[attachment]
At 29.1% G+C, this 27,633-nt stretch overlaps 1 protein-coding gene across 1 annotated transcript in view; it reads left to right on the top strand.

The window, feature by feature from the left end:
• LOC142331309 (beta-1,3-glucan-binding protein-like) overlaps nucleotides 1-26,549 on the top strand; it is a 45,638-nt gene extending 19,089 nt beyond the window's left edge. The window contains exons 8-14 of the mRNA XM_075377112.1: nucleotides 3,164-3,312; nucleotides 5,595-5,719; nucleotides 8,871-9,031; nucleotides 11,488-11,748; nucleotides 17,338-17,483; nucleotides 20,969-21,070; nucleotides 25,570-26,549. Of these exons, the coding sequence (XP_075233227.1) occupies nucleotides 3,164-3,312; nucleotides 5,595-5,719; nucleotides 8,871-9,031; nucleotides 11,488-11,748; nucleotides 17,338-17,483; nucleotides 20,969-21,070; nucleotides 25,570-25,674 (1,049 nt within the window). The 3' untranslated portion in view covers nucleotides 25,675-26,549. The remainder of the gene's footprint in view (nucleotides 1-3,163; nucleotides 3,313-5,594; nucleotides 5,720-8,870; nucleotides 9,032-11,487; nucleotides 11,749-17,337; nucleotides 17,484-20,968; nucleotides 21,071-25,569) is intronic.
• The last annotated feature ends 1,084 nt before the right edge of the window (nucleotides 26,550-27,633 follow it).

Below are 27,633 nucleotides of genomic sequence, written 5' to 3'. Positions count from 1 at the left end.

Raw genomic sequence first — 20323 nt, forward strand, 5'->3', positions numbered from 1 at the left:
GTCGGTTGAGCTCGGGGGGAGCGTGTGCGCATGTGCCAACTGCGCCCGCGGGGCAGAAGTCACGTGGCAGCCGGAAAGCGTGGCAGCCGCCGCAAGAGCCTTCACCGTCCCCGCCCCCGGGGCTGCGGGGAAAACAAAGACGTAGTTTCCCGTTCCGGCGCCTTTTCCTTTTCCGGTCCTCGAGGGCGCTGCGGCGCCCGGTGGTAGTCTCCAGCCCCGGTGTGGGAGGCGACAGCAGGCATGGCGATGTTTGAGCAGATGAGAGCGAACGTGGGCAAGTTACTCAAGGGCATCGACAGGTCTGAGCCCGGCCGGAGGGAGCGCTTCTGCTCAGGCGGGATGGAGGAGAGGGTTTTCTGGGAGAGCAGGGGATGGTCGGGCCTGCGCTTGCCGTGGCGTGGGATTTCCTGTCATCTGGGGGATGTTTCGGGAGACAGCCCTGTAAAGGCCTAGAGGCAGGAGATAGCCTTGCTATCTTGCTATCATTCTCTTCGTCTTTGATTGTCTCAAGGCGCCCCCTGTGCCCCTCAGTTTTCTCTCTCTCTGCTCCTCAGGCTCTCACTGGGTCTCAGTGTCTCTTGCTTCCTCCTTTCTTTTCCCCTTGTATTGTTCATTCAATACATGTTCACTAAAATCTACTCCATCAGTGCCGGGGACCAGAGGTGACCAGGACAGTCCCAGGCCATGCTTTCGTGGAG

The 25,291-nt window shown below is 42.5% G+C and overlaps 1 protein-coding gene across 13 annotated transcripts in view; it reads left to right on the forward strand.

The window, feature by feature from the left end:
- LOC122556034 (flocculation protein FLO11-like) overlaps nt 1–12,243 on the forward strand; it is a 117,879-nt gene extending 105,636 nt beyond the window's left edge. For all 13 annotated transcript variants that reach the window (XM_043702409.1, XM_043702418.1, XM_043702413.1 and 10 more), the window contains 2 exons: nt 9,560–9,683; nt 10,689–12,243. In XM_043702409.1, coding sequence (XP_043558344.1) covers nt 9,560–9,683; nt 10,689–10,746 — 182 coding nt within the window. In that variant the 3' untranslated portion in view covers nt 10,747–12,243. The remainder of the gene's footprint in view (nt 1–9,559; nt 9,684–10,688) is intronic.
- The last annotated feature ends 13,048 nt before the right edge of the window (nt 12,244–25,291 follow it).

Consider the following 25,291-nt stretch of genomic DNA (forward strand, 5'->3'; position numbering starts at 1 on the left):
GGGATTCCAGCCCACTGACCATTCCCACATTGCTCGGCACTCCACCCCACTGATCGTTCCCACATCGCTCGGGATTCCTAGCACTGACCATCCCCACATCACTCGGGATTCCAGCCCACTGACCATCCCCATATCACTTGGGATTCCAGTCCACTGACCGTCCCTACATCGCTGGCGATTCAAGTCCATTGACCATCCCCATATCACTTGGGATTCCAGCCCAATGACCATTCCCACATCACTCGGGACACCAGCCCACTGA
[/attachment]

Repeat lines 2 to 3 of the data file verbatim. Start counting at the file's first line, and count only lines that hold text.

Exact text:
The window, feature by feature from the left end:
• LOC142331309 (beta-1,3-glucan-binding protein-like) overlaps nucleotides 1-26,549 on the top strand; it is a 45,638-nt gene extending 19,089 nt beyond the window's left edge. The window contains exons 8-14 of the mRNA XM_075377112.1: nucleotides 3,164-3,312; nucleotides 5,595-5,719; nucleotides 8,871-9,031; nucleotides 11,488-11,748; nucleotides 17,338-17,483; nucleotides 20,969-21,070; nucleotides 25,570-26,549. Of these exons, the coding sequence (XP_075233227.1) occupies nucleotides 3,164-3,312; nucleotides 5,595-5,719; nucleotides 8,871-9,031; nucleotides 11,488-11,748; nucleotides 17,338-17,483; nucleotides 20,969-21,070; nucleotides 25,570-25,674 (1,049 nt within the window). The 3' untranslated portion in view covers nucleotides 25,675-26,549. The remainder of the gene's footprint in view (nucleotides 1-3,163; nucleotides 3,313-5,594; nucleotides 5,720-8,870; nucleotides 9,032-11,487; nucleotides 11,749-17,337; nucleotides 17,484-20,968; nucleotides 21,071-25,569) is intronic.